Antique Plants for the Landscape

Antique Plants for the Landscape
Gardeners are rediscovering the pleasures of heirloom gardens. Along with the interest in eclectic garden styles like the tropical look, we hate to give up the tried and true plants and garden styles of our grandmothers. A new generation of gardeners is attempting to recreate granny’s garden.

Part of this revived interest in our gardening legacy may be due to the restoration of old houses. I noticed in one issue of This Old House magazine a reader’s letter asked what to do now. The couple had finished their renovation, and realized the landscape was in sore need of restoration too.

The charm of older plants is often their individuality and lack of uniformity. The heirloom tomatoes I see have interesting shapes, colors, and features the newer ones lack. There may not be a precise definition of heirloom plant. But if plants have been around for 50-100 years, I would consider them to be heirlooms. The lovely double file viburnum would qualify for it has been grown in the West since Robert Fortune brought it back from China. The snowball viburnum is an old-fashioned colonial-era plant.

To ensure British native plants will be around for the next millennium, the Royal Botanic Gardens at Kew plan on storing seed from an estimated 25,000 plant species in special conditions by 2010. The Seed Savers Exchange is one of the best known organizations involved in saving old varieties from extinction.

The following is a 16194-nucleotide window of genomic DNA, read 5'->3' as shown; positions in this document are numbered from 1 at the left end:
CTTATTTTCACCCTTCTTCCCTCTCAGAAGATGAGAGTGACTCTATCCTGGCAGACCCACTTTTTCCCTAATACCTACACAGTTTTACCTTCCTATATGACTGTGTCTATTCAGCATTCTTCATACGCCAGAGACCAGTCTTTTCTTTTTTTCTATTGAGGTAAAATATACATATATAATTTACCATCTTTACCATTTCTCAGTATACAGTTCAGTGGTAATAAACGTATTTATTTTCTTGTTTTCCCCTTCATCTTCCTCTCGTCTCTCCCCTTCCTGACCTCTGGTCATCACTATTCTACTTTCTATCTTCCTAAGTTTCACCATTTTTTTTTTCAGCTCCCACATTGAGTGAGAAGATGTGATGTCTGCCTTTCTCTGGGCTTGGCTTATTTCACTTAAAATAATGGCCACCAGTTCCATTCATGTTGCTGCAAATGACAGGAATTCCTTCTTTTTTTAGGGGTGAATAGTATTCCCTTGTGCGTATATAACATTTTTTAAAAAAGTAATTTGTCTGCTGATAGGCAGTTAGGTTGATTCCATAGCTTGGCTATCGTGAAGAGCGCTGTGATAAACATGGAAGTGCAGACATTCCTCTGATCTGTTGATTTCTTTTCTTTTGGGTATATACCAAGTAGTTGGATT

KUSA is another seed-saving organization in America. This is dedicated to saving and increasing the knowledge of ancient grains and other seed crops. Harris Seeds and others now sell heirloom varieties, such as Brandywine tomatoes.

Old Sturbridge Village also has a catalog of their heirloom seeds and plants of pre-1840’s varieties. This is a non-profit educational outdoor history museum, which includes period gardens. They are widely known for their colonial kitchen gardens.

For heirloom flower seeds, I recommend Select Seeds-Antique Flowers.

Those who live in historic homes are faced with many decisions regarding landscape design, and heirloom plants. My usual approach is to use the same plant varieties that would have been used at the time of the original construction with modifications when necessary. For example, if disease or pest resistant varieties of the plant species are now available, these should be used in place of those known to be prone to such problems. Two popular garden flowers are the phlox and the bee balm.

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